Getting a dental crown is hardly a regal experience.
A crown — a tooth-shaped cap placed over a tooth to restore its shape and strength — usually requires an uncomfortable mouthful of impressions, and a temporary replacement worn for a few weeks until the final crown is ready.
Dental patients might have another option, however: CAD-CAM technology.
CAD-CAM stands for computer-aided design/computer-aided manufacturing. Dentists who use CAD-CAM technology can re-create a tooth or filling in a few hours instead of several weeks. The entire process takes place during one visit to a dentist’s office, and the cost to patients is generally the same as a crown done the conventional way.
Peter Holman had the procedure done recently at Emery & Emery Dental in Long Beach, by Drs. Alyson Emery and Doug Emery.
“There was no pain, no messy goop, and I would absolutely do it again,” said Holman, who came to Long Beach from Inglewood for the procedure.
Holman said he lost a previous crown while chewing jellybeans and needed a replacement. His former crown had been installed the traditional way. The Emerys, he said, convinced him to try to the CAD-CAM procedure.
“They promoted it as ‘same-day dentistry,’” Holman said. “And no taking of impressions.”
According to a study by the American College of Prosthodontists, CAD-CAM technology is used in about 15% of dental practices in the U.S. The process also can be used to create veneers, onlays, inlays and bridges. In September, the American Dental Association published the organization’s first-ever dental CAD/CAM standards.
During the CAD-CAM crown procedure, instead of taking physical impressions, a dentist uses optical or laser scanning technology to capture a digital image of the tooth from all angles. The dental practitioner uses special 3D software to design the crown and sends it to a mill located in the office. The dentist then places a block of porcelain in the mill to form the tooth. Drills in the mill carve and shape the tooth, following the pattern of the mold sent via scan.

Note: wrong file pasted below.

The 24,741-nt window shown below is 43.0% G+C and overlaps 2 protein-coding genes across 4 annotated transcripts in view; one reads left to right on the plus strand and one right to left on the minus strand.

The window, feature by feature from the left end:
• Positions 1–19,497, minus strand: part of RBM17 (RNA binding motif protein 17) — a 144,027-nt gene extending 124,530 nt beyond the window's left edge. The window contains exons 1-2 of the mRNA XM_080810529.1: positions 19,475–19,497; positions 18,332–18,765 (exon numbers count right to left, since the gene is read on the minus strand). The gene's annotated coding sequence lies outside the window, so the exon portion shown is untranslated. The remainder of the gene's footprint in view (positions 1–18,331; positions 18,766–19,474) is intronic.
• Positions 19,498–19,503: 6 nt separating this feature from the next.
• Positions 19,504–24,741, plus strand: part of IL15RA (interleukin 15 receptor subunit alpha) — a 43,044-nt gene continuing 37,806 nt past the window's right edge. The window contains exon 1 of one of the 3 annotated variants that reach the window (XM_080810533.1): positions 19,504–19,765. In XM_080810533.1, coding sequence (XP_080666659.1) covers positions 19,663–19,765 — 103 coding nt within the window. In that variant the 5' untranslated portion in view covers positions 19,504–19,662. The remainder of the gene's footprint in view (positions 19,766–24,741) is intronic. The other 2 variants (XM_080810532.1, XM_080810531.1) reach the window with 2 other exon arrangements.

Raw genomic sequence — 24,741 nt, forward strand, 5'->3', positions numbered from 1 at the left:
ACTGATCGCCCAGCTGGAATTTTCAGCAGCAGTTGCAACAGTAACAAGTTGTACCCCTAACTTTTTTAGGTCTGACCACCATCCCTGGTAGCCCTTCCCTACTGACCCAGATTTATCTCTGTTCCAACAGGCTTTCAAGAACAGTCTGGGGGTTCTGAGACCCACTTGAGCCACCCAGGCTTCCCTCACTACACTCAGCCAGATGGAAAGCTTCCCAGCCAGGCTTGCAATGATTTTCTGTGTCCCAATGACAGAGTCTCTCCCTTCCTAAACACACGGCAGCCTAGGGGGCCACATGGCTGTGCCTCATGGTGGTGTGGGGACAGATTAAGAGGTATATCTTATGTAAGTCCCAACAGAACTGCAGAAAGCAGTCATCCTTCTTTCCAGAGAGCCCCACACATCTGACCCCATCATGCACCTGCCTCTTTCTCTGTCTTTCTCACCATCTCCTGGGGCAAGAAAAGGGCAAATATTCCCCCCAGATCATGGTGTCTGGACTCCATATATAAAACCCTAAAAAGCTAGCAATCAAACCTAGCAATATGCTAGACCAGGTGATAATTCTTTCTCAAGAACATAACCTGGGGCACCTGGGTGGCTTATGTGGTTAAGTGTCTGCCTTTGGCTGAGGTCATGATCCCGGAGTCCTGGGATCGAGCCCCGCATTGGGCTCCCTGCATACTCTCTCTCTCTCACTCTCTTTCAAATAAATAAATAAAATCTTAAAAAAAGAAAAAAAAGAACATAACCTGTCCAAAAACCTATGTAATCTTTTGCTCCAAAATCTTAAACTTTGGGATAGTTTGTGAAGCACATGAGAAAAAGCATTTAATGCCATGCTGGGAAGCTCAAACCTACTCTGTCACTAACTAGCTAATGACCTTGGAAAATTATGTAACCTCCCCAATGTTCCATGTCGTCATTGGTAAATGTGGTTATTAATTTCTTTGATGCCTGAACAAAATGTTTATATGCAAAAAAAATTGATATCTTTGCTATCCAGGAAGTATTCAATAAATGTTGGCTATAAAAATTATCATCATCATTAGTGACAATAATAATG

The crown can be stained or polished to match a patient’s other teeth, which takes about 15 minutes, followed by glazing in an oven for about 15 minutes. The dentist then sets the crown on the patient’s tooth right way.
During a conventional crown procedure, the patient has to visit the dentist at least twice: first, to get impressions, then again a few weeks later to have the crown placed in the mouth after the crown is designed and made at a laboratory.
The same-day approach does all the above in about 60 to 90 minutes, Alyson Emery said.dental laser tips
Emery said she and Doug Emery have been using CAD-CAM in their practice for about one year.
The Emerys and their dental assistants went through four days of training in Dallas, Texas, from the manufacturer of the CAD-CAM equipment, Alyson Emery said.
“The learning curve was more difficult than for other dental processes,” she said. “Everything was completely different — scanning versus taking impressions, crowns built in the office instead of a lab.”
Not everyone is a candidate for the procedure.dental laser handpiece
“Some teeth aren’t scannable, so there are some instances where we still use the old technique,” Emery said.
CAD-CAM dentistry is “just taking off right now,” she said, even though the equipment has been available for more than 25 years. “It is going to be the future of dentistry. Even labs are building crowns digitally.”
Emery said that so far she has not seen any disadvantages to the process.
Holman agreed. “I haven’t had any issues, the fit is good, and the bite is right,” he said of his crown.
Coincidentally, he’s scheduled to be back at the dentist for a regular cleaning on Sept. 27.
Alas, no CAD-CAM technology is available yet to replace those metal tooth scrapers.